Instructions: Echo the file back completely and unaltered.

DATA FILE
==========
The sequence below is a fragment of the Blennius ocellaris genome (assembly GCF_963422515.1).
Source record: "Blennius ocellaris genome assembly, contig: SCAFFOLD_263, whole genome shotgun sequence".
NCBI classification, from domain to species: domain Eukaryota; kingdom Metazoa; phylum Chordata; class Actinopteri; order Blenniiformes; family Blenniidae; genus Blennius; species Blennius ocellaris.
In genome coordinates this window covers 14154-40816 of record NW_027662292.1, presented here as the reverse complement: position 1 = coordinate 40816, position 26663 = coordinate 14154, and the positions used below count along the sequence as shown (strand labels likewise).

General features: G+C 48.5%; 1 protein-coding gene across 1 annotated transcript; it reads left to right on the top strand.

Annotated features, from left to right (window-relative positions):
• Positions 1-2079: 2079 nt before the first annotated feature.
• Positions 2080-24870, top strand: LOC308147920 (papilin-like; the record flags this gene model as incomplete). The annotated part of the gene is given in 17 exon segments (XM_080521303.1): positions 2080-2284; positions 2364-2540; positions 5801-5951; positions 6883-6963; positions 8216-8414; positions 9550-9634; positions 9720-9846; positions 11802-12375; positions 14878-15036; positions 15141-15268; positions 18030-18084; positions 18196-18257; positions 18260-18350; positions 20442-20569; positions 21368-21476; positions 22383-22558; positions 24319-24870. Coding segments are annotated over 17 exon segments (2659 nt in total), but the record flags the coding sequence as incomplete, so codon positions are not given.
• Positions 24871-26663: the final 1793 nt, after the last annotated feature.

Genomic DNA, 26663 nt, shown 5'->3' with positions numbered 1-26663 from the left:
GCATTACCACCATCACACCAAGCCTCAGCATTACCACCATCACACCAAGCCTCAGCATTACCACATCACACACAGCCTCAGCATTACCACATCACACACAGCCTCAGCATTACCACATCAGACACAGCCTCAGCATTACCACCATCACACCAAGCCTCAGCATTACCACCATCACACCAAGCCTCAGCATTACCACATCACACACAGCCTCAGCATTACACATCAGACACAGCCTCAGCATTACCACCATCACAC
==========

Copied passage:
The sequence below is a fragment of the Blennius ocellaris genome (assembly GCF_963422515.1).
Source record: "Blennius ocellaris genome assembly, contig: SCAFFOLD_263, whole genome shotgun sequence".
NCBI classification, from domain to species: domain Eukaryota; kingdom Metazoa; phylum Chordata; class Actinopteri; order Blenniiformes; family Blenniidae; genus Blennius; species Blennius ocellaris.
In genome coordinates this window covers 14154-40816 of record NW_027662292.1, presented here as the reverse complement: position 1 = coordinate 40816, position 26663 = coordinate 14154, and the positions used below count along the sequence as shown (strand labels likewise).

General features: G+C 48.5%; 1 protein-coding gene across 1 annotated transcript; it reads left to right on the top strand.

Annotated features, from left to right (window-relative positions):
• Positions 1-2079: 2079 nt before the first annotated feature.
• Positions 2080-24870, top strand: LOC308147920 (papilin-like; the record flags this gene model as incomplete). The annotated part of the gene is given in 17 exon segments (XM_080521303.1): positions 2080-2284; positions 2364-2540; positions 5801-5951; positions 6883-6963; positions 8216-8414; positions 9550-9634; positions 9720-9846; positions 11802-12375; positions 14878-15036; positions 15141-15268; positions 18030-18084; positions 18196-18257; positions 18260-18350; positions 20442-20569; positions 21368-21476; positions 22383-22558; positions 24319-24870. Coding segments are annotated over 17 exon segments (2659 nt in total), but the record flags the coding sequence as incomplete, so codon positions are not given.
• Positions 24871-26663: the final 1793 nt, after the last annotated feature.

Genomic DNA, 26663 nt, shown 5'->3' with positions numbered 1-26663 from the left:
GCATTACCACCATCACACCAAGCCTCAGCATTACCACCATCACACCAAGCCTCAGCATTACCACATCACACACAGCCTCAGCATTACCACATCACACACAGCCTCAGCATTACCACATCAGACACAGCCTCAGCATTACCACCATCACACCAAGCCTCAGCATTACCACCATCACACCAAGCCTCAGCATTACCACATCACACACAGCCTCAGCATTACACATCAGACACAGCCTCAGCATTACCACCATCACAC